One of the biggest concerns for parents with children who have Attention Deficit Disorder (ADD) or Attention Deficit Hyperactivity Disorder (ADHD) is their success at school. Repeated studies have indicated that children with ADD and ADHD achieve lower grades, due to their difficulties with sitting still, paying attention, following instructions, and impulse control. ADD/ADHD can cause even the brightest child to be left behind, contributing to additional behaviour issues and troubles achieving academic goals throughout their time in school.
There are some things that parents can do to help their children succeed. By offering ongoing guidance, persistence, and support, children with ADD/ADHD can gain the confidence they need to help overcome the significant challenges those disorders cause. Here are a few tips on how to help your child perform at his or her best.
Know Your Child’s Strengths and Challenges
One of the greatest ways you can help your child is to become familiar with his or her strengths and challenges. Start by focusing on his or her strengths, learning about what aspects of school he or she enjoys the most. If, for example, your child loves science but shows some challenges with English, encourage reading by giving him or her age and level appropriate books about science. Children learn best when they are actively interested in the topic. Another way to encourage interest in school subjects is to incorporate other interests. Lego can be used to teach math, for example. Or characters from your child’s favourite movies can be used on flashcards for spelling or other language topics. The possibilities are nearly endless, and by recognizing your child’s strengths and interests, you can help them overcome their challenges.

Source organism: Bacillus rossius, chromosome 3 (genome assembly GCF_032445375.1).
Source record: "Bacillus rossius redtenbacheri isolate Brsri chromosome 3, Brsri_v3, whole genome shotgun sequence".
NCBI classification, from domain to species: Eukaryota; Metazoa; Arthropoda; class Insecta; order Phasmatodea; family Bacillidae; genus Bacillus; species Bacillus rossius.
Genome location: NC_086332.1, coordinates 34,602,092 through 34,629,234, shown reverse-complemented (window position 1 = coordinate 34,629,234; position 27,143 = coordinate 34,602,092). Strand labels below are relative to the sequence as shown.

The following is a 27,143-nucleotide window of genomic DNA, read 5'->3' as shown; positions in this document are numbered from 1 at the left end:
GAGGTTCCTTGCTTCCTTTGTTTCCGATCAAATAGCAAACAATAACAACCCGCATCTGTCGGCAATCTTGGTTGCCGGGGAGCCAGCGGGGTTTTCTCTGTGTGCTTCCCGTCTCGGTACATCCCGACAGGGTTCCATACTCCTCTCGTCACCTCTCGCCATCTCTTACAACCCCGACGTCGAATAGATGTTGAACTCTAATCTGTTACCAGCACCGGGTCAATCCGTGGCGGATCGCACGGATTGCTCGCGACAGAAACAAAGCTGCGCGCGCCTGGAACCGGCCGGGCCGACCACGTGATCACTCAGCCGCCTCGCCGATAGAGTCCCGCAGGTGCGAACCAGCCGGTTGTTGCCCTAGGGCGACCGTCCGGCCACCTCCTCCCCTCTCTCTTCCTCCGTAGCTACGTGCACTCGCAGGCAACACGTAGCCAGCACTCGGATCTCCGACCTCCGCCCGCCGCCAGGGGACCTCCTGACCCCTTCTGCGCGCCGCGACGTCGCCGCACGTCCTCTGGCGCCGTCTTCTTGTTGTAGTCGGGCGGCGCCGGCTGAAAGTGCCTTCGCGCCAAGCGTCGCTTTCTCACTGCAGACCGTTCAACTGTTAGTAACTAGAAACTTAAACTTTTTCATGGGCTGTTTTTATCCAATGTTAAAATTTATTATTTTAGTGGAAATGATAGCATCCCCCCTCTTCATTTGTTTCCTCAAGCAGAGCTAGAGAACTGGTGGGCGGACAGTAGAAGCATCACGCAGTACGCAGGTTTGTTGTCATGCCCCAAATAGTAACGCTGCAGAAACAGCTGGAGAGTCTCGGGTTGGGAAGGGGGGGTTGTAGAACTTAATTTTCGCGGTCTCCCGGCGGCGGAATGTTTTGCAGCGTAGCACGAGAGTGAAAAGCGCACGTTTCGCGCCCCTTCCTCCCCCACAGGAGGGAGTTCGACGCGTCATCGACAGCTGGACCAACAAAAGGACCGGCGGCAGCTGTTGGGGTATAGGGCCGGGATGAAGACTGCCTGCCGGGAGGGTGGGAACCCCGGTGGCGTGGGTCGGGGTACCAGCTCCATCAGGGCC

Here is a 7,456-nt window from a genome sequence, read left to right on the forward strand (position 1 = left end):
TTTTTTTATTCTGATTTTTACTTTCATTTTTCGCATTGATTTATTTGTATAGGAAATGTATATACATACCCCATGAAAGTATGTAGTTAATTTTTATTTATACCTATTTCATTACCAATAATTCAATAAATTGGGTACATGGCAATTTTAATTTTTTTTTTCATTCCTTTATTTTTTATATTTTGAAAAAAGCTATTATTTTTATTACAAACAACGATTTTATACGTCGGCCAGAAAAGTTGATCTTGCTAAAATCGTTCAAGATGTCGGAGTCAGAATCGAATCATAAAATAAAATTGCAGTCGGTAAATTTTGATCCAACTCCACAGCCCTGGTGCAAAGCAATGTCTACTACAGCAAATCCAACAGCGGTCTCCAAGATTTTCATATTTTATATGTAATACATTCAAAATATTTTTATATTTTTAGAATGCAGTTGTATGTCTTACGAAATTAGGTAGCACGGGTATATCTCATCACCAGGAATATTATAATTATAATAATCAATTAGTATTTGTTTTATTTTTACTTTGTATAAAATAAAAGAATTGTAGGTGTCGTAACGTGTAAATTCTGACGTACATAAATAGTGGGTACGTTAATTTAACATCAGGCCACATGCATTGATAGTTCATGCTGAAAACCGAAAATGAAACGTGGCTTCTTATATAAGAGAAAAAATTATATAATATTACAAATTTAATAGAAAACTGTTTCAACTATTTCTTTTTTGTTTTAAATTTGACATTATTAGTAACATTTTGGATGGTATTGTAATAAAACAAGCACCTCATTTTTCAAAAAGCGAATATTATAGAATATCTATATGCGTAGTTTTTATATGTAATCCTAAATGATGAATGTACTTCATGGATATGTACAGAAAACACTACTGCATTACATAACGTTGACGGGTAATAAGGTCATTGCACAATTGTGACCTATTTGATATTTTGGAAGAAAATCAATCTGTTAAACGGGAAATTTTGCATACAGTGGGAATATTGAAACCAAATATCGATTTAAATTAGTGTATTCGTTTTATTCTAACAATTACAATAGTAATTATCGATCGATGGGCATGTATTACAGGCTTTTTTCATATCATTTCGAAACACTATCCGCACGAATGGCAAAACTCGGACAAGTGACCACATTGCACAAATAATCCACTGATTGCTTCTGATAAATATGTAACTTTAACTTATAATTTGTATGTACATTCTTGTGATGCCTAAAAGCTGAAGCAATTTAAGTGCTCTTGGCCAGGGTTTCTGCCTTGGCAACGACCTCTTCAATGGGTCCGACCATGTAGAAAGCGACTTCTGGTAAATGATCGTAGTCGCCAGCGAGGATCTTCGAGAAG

Communicate With Their Teachers
Explain your strategies for success with your child’s teachers and other professionals involved in his or her education. Schedule a special meeting with the teacher at the beginning of the school year, or as soon as you become aware of who the teacher will be. The majority of teachers will be grateful for any information that will help their students succeed, especially those with learning challenges. Put together a document that details your child’s particular strengths, challenges, learning styles, and what helps motivate him or her. Include any sensory needs and behaviour management requirements.
Be Your Child’s Strongest Advocate
The school system is strained, and while teachers and other educators do their best, you are your child’s best advocate. Your child may require tailored instructions, classroom accommodations, or other special arrangements to help him or her succeed. The first step is to determine if your child is eligible for special education services, or individualized learning plans. Parents are often the best person to request these services, and requests can be supported with documentation from other medical professionals involved in your child’s care.
While parents and teachers often feel that the homework assigned to children are reasonable for their age, a child with ADD or ADHD often can’t complete homework with the same accuracy or patience as his or her peers. Examine your own expectations of your child. While he or she may be intelligent, they often are unable to finish their homework in the same time as their peers, and forcing a child to spend his or her entire night on homework will only serve to discourage him or her further. Feeling that pressure can cause a child to feel increased anxiety, which will reduce his or her performance in school and on school assignments. If you notice that your child is consistently struggling with his or her homework, speak with his or her teacher about your concerns. Reduced assignments, or modified assignments, may be better suited for your child.
Children with ADD or ADHD need a lot of structure in their lives in order to thrive. Establishing a routine when it comes to getting ready for school, and for what happens when they come home, can go a long way to helping your child succeed. Use visual reminders, such as checklists and other signs, to help your child get him or herself ready in the mornings and to help get ready for bed at night. Auditory reminders, such as alarms and timers, can also help your child. You can help encourage focus by reducing the number of overall belongings, and by having clearly labelled containers to house their toys and necessities.